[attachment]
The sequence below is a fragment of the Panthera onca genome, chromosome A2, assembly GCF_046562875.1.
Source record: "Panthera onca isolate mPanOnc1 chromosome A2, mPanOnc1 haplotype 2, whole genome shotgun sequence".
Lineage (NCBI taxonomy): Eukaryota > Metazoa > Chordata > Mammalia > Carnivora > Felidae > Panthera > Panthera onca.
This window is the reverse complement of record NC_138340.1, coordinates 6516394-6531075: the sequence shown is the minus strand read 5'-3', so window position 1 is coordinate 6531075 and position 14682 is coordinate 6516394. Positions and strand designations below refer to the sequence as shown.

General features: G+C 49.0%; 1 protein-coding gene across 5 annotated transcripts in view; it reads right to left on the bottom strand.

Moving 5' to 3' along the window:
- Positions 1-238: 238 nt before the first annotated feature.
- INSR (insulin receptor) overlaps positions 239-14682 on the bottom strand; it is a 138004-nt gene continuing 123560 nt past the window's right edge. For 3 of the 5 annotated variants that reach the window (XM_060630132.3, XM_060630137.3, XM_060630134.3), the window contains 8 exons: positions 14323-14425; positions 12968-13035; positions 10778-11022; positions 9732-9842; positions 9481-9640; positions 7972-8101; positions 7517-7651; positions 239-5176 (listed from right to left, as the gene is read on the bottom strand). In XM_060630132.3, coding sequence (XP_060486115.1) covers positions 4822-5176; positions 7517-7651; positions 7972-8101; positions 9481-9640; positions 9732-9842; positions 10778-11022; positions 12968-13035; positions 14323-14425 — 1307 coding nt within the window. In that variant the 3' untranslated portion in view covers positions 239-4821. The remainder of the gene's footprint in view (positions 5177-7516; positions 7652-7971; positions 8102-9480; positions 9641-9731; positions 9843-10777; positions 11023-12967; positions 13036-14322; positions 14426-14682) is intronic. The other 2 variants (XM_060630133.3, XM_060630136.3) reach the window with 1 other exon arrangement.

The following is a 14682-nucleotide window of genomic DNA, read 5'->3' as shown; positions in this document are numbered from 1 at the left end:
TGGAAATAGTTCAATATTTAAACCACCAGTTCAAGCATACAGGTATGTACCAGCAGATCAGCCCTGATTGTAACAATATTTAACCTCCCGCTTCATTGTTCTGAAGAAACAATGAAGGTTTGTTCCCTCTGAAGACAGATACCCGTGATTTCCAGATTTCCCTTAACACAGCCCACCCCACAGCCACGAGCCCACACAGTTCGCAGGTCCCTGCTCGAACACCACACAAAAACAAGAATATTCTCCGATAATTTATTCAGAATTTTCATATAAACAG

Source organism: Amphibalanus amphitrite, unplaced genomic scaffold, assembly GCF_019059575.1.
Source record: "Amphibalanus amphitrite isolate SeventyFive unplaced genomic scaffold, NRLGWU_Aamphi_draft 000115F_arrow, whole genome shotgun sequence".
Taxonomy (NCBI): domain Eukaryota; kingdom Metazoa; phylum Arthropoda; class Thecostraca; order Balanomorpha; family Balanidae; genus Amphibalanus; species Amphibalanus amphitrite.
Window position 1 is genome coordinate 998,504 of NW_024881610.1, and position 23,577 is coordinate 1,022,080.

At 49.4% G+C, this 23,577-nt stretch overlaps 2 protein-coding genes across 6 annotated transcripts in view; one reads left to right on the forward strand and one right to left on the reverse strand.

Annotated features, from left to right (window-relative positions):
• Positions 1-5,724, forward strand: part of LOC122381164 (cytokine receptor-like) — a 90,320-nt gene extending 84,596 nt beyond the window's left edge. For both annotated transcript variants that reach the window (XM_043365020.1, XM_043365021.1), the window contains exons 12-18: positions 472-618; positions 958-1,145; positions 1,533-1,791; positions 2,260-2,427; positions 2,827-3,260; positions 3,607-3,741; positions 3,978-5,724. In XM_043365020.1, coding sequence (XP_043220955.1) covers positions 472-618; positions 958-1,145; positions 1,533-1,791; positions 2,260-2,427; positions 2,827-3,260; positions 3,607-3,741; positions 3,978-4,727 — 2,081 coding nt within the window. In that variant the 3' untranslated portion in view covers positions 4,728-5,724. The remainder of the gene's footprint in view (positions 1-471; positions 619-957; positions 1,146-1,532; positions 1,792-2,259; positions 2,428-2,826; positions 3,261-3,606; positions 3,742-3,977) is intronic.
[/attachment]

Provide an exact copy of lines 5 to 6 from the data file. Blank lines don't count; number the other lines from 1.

General features: G+C 49.0%; 1 protein-coding gene across 5 annotated transcripts in view; it reads right to left on the bottom strand.

Moving 5' to 3' along the window: